Design courtesy of the artist.
Kassa Overall doesn’t fear a creative challenge, and when he was given a seven-concert commission series at The Jazz Gallery, he came up with a project that would remix his identities as a drummer, rapper, composer, lyricist, and producer. During every show of the TIME CAPSULE residency, Overall will present a pianist and occasionally other instrumentalists as well, and every show will be recorded. The current plan is for Overall to use the recordings as sampling material for a final live production session.
The first TIME CAPSULE show featured pianist Jon Batiste, as well as bassist Ameen Saleem. Overall now continues the residency with Jason Moran. In our first conversation, Overall went deep, and in our second, he went deeper, focusing on how context and audience preparation can change the entire concert experience. Check out our second interview below, where Overall reflected on the successes of the Batiste show, and made some predictions about the upcoming show with Moran.
The Jazz Gallery: How was the first TIME CAPSULE show for you?
Kassa Overall: I couldn’t have asked for a better first show. It came together perfectly, in terms of what we prepared and what we left for spontaneity. I talked to some people after the show, some of the heads that go to all The Jazz Gallery shows, and a few of them said something along the lines of “It’s so great to see some outside stuff, some free stuff here.” I feel like they have lots of outside stuff at the Gallery, you know, but I think they were speaking to the particular approach we were bringing to it, which was very off-the-page, very spontaneous. We connected with the crowd in a different way.
TJG: How do you think people were able to connect with what they saw onstage?
KO: Even if you’re not a master listener, a musician, or don’t know the language of music, everybody knows body language. That’s the funny thing about music. You could bring somebody off the street who has never seen a live show, and there’s certain stuff they could tell you about the performance: Whether it’s good or bad, whether the musicians are communicating well, whether the piano player is enjoying himself. The basic human perceptions. At the first Gallery show, we were discovering the music on stage just like the people in the crowd were. There were moments where Jon would play something, I’d be surprised, then realize he was surprised, and the crowd could feel that something was happening between us in the moment.
We framed the performance in such a way that the audience understood what was about to happen. They knew that there was spontaneous composition happening, and that we were recording it. The show was connected to a bigger story, a bigger frame, if you will. It’s like the audience had an instruction booklet already [laughs]. The way they were listening, you could feel them thinking. There were moments when we’d be playing, maybe just a drum solo or a piano solo with sparse accompaniment, and you could feel certain heads in the crowd were like “Yo, that’ll be a dope sample.” The idea worked.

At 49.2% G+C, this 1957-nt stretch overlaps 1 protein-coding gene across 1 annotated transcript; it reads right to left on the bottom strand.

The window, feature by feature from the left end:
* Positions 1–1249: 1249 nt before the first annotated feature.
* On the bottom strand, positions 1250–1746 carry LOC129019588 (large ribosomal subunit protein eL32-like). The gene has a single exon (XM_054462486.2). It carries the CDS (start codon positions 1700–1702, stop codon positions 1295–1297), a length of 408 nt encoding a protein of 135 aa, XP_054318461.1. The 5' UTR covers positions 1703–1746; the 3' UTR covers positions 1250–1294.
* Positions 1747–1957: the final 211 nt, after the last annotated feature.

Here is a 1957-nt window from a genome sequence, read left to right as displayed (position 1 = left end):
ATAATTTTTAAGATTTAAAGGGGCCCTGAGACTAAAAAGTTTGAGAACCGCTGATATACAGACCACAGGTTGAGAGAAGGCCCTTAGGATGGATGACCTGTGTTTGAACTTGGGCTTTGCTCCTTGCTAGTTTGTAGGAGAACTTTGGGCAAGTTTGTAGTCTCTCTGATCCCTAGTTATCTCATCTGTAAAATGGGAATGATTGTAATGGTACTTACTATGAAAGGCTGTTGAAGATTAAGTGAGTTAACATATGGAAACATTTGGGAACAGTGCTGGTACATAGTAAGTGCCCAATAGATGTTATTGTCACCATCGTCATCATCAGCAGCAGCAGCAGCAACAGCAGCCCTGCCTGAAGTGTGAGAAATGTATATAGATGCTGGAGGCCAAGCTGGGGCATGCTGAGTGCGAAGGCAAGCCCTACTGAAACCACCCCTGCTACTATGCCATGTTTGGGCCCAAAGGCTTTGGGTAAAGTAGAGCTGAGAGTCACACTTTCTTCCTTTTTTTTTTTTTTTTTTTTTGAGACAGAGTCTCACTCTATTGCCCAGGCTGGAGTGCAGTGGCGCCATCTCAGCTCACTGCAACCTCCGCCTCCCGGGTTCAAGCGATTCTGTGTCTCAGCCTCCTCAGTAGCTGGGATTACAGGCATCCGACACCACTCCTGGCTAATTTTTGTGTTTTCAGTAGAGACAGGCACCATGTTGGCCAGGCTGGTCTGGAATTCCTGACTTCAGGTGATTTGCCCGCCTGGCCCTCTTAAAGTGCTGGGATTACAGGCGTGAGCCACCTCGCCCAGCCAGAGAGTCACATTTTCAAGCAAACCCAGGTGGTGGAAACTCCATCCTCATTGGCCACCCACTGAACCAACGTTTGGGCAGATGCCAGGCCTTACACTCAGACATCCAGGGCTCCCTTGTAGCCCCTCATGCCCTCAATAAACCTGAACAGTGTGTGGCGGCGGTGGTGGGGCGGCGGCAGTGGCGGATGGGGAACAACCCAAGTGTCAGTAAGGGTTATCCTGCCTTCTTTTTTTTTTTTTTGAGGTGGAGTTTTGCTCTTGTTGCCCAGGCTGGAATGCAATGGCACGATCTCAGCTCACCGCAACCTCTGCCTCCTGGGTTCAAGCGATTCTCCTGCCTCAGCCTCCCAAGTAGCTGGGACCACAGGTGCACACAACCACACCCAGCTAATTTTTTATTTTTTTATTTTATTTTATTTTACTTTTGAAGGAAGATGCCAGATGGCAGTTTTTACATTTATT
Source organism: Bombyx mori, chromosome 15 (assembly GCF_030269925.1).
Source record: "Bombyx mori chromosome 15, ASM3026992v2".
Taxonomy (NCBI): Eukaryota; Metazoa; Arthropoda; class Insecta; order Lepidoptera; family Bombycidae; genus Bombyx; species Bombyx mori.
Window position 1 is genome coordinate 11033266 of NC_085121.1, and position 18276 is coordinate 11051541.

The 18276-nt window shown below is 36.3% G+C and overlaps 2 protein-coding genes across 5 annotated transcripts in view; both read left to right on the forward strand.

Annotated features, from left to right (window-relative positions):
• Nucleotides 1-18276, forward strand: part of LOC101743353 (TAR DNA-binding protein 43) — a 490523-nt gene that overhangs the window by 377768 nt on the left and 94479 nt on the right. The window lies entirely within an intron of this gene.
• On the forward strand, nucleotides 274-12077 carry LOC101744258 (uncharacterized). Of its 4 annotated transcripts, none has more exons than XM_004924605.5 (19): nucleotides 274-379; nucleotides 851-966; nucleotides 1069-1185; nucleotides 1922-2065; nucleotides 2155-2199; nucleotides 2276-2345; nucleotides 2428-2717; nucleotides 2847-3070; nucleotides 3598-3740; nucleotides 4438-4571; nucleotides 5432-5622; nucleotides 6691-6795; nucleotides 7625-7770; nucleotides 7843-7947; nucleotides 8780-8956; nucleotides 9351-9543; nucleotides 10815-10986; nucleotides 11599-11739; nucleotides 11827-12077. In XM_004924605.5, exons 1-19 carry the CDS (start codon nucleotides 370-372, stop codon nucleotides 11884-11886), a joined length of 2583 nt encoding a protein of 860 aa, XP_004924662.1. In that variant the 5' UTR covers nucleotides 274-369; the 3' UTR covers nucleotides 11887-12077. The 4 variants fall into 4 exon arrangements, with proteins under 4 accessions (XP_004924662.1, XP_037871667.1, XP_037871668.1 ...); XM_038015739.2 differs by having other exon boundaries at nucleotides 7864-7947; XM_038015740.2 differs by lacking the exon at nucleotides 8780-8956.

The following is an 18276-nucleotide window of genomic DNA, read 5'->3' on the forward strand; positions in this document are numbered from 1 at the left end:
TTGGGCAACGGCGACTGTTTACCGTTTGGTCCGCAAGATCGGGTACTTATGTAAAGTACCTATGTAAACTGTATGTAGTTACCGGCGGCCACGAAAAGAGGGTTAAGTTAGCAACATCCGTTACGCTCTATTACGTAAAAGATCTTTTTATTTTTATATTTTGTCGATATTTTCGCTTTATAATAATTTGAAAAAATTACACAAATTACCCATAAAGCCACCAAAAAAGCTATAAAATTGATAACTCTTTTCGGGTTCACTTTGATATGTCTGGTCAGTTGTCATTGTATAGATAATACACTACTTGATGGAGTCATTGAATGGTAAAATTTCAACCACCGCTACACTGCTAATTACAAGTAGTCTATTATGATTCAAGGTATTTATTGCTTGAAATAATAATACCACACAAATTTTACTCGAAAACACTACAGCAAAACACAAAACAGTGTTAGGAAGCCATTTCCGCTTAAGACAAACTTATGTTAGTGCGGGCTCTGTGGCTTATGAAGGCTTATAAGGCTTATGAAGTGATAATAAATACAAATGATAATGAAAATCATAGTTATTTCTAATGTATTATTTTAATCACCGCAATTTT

TJG: Put yourself back in that mental space of the show: Do you remember a specific moment where that feeling happened? Where you were doing something completely unexpected, and thought “This will be cool later”?
KO: Definitely. There was a moment when Ameen Saleem was taking a bass solo, and then he fell into this ostinato thing. It might even be a thing he has in his bag, you know what I mean. He was playing it, and I started rubbing my hands together, clapping a little. Jon started clapping, and we started doing this whole clap beat behind him. It was a breakbeat like something you’d find on one of those records from some live show back in the day. It sounded perfect. It felt good. It felt inspiring, like this could be the beginning of something.
TJG: Speaking of beginnings, this is a new project for you. We spent a lot of time talking about identity last time we spoke: What about this first TIME CAPSULE show felt like “This is me, Kassa, doing my thing,” and what felt like “This is a brand new chapter”?
KO: Every time I’ve done something a little bit abstract, it felt like I had to make the crowd get it. To turn back to the ‘instruction manual’ part, I felt like this was the first time where the audience was ready for what I was about to do. There was a backstory. They weren’t there to see someone play drums: They were there for the whole process. Press, story, and narrative can get a bad rap, and you can be great at something, but at the end of the day, you have to be able to communicate what it is that you’re doing. Otherwise, people will just take it as gibberish. I think this is the beginning of learning how to communicate my intentions in my own voice, in a way that makes people ready for it. I did a whole lot of different stuff at the Gallery, but it wasn’t a surprise to anyone. It all fit into the context of the story. That feels freeing, because when you’re bringing more to the table, it’s hard when people only recognize a piece of what you’re bringing. I want to show the whole picture. This feels like the beginning of being able to show the whole picture, and having people comprehend it. It’s about becoming a better communicator in my presentation of my art.